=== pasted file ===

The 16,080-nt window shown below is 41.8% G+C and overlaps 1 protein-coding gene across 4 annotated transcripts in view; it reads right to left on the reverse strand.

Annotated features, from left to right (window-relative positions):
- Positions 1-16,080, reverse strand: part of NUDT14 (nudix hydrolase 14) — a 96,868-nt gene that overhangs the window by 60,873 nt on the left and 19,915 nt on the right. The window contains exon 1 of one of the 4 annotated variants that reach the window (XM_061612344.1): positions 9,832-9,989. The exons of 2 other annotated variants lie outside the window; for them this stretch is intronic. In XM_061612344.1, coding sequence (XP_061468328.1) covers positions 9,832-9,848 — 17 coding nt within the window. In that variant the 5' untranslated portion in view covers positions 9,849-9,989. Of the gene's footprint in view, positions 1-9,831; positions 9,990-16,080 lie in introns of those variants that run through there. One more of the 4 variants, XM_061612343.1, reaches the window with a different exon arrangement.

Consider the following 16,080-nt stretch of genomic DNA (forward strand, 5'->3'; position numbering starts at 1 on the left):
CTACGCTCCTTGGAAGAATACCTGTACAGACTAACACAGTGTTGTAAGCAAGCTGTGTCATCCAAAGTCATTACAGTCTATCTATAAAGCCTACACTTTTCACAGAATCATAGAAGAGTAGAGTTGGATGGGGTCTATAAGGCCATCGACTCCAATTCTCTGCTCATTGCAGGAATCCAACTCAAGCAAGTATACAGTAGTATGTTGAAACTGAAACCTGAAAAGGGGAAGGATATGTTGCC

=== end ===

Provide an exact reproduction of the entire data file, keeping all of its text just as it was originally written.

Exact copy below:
The 16,080-nt window shown below is 41.8% G+C and overlaps 1 protein-coding gene across 4 annotated transcripts in view; it reads right to left on the reverse strand.

Annotated features, from left to right (window-relative positions):
- Positions 1-16,080, reverse strand: part of NUDT14 (nudix hydrolase 14) — a 96,868-nt gene that overhangs the window by 60,873 nt on the left and 19,915 nt on the right. The window contains exon 1 of one of the 4 annotated variants that reach the window (XM_061612344.1): positions 9,832-9,989. The exons of 2 other annotated variants lie outside the window; for them this stretch is intronic. In XM_061612344.1, coding sequence (XP_061468328.1) covers positions 9,832-9,848 — 17 coding nt within the window. In that variant the 5' untranslated portion in view covers positions 9,849-9,989. Of the gene's footprint in view, positions 1-9,831; positions 9,990-16,080 lie in introns of those variants that run through there. One more of the 4 variants, XM_061612343.1, reaches the window with a different exon arrangement.

Consider the following 16,080-nt stretch of genomic DNA (forward strand, 5'->3'; position numbering starts at 1 on the left):
CTACGCTCCTTGGAAGAATACCTGTACAGACTAACACAGTGTTGTAAGCAAGCTGTGTCATCCAAAGTCATTACAGTCTATCTATAAAGCCTACACTTTTCACAGAATCATAGAAGAGTAGAGTTGGATGGGGTCTATAAGGCCATCGACTCCAATTCTCTGCTCATTGCAGGAATCCAACTCAAGCAAGTATACAGTAGTATGTTGAAACTGAAACCTGAAAAGGGGAAGGATATGTTGCC